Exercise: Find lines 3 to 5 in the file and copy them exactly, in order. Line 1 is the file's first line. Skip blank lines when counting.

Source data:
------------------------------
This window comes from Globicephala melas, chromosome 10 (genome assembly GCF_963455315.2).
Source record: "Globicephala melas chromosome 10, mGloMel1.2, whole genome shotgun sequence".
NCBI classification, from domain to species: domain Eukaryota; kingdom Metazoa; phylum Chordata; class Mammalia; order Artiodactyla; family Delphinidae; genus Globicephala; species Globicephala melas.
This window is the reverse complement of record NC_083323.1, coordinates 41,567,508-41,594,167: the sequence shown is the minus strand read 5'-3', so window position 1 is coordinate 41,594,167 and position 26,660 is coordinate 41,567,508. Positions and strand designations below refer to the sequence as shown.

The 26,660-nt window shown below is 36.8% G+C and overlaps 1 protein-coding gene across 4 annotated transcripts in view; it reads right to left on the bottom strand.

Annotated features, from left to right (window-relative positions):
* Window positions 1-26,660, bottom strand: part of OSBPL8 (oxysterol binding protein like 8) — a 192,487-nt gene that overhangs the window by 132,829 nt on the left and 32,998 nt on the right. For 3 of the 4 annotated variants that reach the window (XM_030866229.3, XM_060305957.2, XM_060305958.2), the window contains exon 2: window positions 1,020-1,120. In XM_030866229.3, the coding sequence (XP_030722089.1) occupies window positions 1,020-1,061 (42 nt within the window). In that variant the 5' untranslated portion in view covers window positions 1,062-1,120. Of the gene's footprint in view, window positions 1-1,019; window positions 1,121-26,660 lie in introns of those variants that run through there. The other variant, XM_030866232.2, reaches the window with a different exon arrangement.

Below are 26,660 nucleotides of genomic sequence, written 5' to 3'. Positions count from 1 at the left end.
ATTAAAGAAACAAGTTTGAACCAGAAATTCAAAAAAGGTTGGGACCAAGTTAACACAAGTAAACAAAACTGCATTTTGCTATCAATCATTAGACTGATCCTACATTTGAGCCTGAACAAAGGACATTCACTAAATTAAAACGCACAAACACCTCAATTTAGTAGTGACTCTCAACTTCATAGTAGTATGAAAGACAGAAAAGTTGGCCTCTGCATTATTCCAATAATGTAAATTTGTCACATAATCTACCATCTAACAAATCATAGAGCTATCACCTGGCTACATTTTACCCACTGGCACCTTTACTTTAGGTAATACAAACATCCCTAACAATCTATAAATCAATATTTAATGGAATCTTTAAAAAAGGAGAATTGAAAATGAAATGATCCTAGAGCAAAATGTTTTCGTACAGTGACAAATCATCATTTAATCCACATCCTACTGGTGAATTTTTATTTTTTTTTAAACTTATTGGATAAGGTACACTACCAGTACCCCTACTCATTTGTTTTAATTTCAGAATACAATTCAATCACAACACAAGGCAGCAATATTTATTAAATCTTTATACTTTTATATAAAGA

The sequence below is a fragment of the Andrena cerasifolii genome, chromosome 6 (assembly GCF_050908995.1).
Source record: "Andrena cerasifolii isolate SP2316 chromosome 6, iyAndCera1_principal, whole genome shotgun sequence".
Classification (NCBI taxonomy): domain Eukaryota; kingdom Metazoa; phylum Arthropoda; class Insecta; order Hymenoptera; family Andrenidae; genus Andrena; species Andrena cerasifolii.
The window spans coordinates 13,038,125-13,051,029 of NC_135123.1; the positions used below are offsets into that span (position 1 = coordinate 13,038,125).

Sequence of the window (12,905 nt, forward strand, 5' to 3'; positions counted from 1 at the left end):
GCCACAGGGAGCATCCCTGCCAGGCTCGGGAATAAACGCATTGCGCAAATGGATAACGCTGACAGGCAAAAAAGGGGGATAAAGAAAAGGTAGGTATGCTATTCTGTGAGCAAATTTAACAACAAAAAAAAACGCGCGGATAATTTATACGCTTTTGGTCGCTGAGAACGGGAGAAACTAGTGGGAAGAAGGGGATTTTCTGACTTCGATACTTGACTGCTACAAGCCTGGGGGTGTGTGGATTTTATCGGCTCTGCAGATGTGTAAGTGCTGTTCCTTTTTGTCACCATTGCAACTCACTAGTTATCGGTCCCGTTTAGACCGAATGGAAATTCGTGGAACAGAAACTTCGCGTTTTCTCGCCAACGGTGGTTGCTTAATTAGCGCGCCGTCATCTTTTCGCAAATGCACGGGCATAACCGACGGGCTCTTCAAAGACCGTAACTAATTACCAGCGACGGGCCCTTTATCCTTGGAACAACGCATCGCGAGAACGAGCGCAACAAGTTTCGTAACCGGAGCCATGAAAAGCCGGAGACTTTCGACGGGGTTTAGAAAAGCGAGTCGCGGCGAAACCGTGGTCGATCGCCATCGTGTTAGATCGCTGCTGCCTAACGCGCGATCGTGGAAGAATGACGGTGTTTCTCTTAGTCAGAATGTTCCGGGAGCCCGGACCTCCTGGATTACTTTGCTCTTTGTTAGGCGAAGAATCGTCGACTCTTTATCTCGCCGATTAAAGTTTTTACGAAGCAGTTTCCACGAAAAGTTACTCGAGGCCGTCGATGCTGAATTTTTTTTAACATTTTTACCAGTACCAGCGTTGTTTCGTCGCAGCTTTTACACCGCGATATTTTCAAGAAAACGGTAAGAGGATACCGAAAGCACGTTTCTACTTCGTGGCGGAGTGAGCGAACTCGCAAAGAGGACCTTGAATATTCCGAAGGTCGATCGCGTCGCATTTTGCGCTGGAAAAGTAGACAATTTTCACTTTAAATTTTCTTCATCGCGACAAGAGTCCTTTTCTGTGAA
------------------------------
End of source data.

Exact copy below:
NCBI classification, from domain to species: domain Eukaryota; kingdom Metazoa; phylum Chordata; class Mammalia; order Artiodactyla; family Delphinidae; genus Globicephala; species Globicephala melas.
This window is the reverse complement of record NC_083323.1, coordinates 41,567,508-41,594,167: the sequence shown is the minus strand read 5'-3', so window position 1 is coordinate 41,594,167 and position 26,660 is coordinate 41,567,508. Positions and strand designations below refer to the sequence as shown.

The 26,660-nt window shown below is 36.8% G+C and overlaps 1 protein-coding gene across 4 annotated transcripts in view; it reads right to left on the bottom strand.